The potential of injury and death for those exploring abandoned mine shafts is increasing in Piute County since the advent of the new 200-mile Piute All-Terrain Vehicle Trail, and it has Sheriff Brent Gottfredson concerned.
But communities in Sevier, Sanpete, Piute, Beaver and Millard counties will continue to promote the trail as an economy booster. It is increasing in popularity, and the larger cities have designated specific routes on their streets to accommodate riders.Still, the Piute county sheriff warns that tops of mine shafts throughout the county are not stable and timbers have, in many instances, been in place for more than 40 years.
The sheriff reported he recently found four juveniles who were one and one-half miles into a mine that they had broken into. They had only one flashlight, and the sheriff believes they were lucky to be alive to face charges of trespassing.
It seems that even fencing the old shafts doesn't keep people out. Hundred of abandoned mines in Piute County have become a magnet for thrill seekers.
"When piles of rocks are on the floors of mines, people should be smart enough to figure out that the tops aren't stable," Gottfredson warned. "You can walk in some mines 200 feet and be fine, but if you walk in 201 feet you can be dead." Gases that build up inside the mines are also deadly.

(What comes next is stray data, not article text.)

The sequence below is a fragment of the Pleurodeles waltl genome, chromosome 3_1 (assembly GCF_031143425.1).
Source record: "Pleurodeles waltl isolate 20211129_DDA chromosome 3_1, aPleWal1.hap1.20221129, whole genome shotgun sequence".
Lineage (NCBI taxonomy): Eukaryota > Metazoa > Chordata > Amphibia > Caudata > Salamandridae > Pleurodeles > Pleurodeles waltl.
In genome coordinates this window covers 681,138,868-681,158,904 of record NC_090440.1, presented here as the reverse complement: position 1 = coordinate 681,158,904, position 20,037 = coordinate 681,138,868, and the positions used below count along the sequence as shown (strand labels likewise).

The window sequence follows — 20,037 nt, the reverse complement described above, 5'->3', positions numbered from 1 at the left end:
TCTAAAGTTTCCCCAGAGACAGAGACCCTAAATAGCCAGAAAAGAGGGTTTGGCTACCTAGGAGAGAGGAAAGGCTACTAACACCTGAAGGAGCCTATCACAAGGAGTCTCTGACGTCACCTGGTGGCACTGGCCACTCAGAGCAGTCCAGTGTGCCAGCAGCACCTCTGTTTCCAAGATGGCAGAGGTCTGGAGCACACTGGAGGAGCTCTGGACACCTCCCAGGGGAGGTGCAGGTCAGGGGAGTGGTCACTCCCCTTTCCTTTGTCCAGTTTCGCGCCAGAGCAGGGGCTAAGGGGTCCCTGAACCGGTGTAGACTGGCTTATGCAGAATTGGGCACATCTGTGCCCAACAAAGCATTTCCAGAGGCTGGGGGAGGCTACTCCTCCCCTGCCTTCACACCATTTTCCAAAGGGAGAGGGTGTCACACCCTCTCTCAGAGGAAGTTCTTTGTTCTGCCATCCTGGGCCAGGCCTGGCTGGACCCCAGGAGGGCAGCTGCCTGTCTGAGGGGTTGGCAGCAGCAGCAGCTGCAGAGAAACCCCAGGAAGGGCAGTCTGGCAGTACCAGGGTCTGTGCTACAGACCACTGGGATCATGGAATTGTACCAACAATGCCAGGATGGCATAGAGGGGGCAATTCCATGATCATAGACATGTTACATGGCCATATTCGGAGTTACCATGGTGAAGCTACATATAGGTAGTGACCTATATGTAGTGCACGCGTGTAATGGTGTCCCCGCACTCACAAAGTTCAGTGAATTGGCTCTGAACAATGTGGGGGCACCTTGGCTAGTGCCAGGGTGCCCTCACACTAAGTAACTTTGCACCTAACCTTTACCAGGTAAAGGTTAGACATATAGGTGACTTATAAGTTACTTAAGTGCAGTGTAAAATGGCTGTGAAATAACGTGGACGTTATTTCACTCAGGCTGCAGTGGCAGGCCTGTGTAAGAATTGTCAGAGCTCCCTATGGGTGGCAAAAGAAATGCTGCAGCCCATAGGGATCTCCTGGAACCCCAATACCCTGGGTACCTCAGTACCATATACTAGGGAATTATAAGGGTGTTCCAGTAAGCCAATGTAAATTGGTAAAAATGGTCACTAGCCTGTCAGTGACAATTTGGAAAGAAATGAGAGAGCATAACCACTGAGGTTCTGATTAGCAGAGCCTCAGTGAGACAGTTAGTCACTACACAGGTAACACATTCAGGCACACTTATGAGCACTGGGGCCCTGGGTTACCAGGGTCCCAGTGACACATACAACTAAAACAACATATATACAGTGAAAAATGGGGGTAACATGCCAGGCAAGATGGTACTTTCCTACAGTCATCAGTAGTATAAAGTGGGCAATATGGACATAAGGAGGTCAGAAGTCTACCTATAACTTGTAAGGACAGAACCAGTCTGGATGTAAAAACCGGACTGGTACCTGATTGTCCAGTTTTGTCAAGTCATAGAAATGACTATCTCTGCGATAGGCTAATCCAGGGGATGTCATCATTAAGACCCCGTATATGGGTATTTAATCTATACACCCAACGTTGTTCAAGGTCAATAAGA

The sheriff noted that the mines are mazes of interconnecting tunnels and shafts where even the most experienced explorers can become confused and lost. "The worst thing about these casual explorers is that nobody knows they're there."
He presented a scenario of potential tragedy: "Someone riding the ATV Trail decides to stop and crawl in a mine. A ladder may break or the person falls into the shaft and gets hurt or dies. Who knows how long it's going to be before somebody realizes they're missing, let alone where they are."
Much of the mining in the county was for uranium, but there has been considerable exploration for silver and gold, particularly in the Tushar Mountains. Long-term dangers exist as well as the short-term ones.
Gottfredson said many of the uranium miners have died of cancer and not many are still living. "Needles on radon meters go right over the top when you take them into a lot of these mines."
There have not been reports of serious injuries or deaths in the mines in recent years, but the sheriff believes danger increases each day as mine timbers rot and nails rust and weaken while more people visit the mining areas.
Sparsely populated Piute County covers some 950 square miles of mostly remote and rugged mountain terrain. County law enforcement consists of only the sheriff and one deputy.
Gottfredson recognizes his awesome responsibility of protecting people and their property, although some residents and visitors to the county exhibit irresponsible behavior.
The sheriff's law enforcement responsibilities will expire Dec. 31, but his concern and worries about people getting hurt or killed in the multitude of mine shafts and diggings won't end.
Meanwhile, it was announced that Marysvale plans three major ATV activities in 1991 with full programs of related activities on Memorial Day, July 4 and Labor Day.
The town board has approved a family-oriented activity on Memorial Day weekend, according to Mayor Ron Bushman. Consumption of alcohol in any form is discouraged. "We want this to be for everyone in families. It will be a low-country ride in the foothills east of Marysvale."
The July 4 event will be a "high country" ride in the mountains west of the community. A breakfast will be served at the town park and a Dutch oven dinner will be scheduled, probably in one of the other Piute County communities.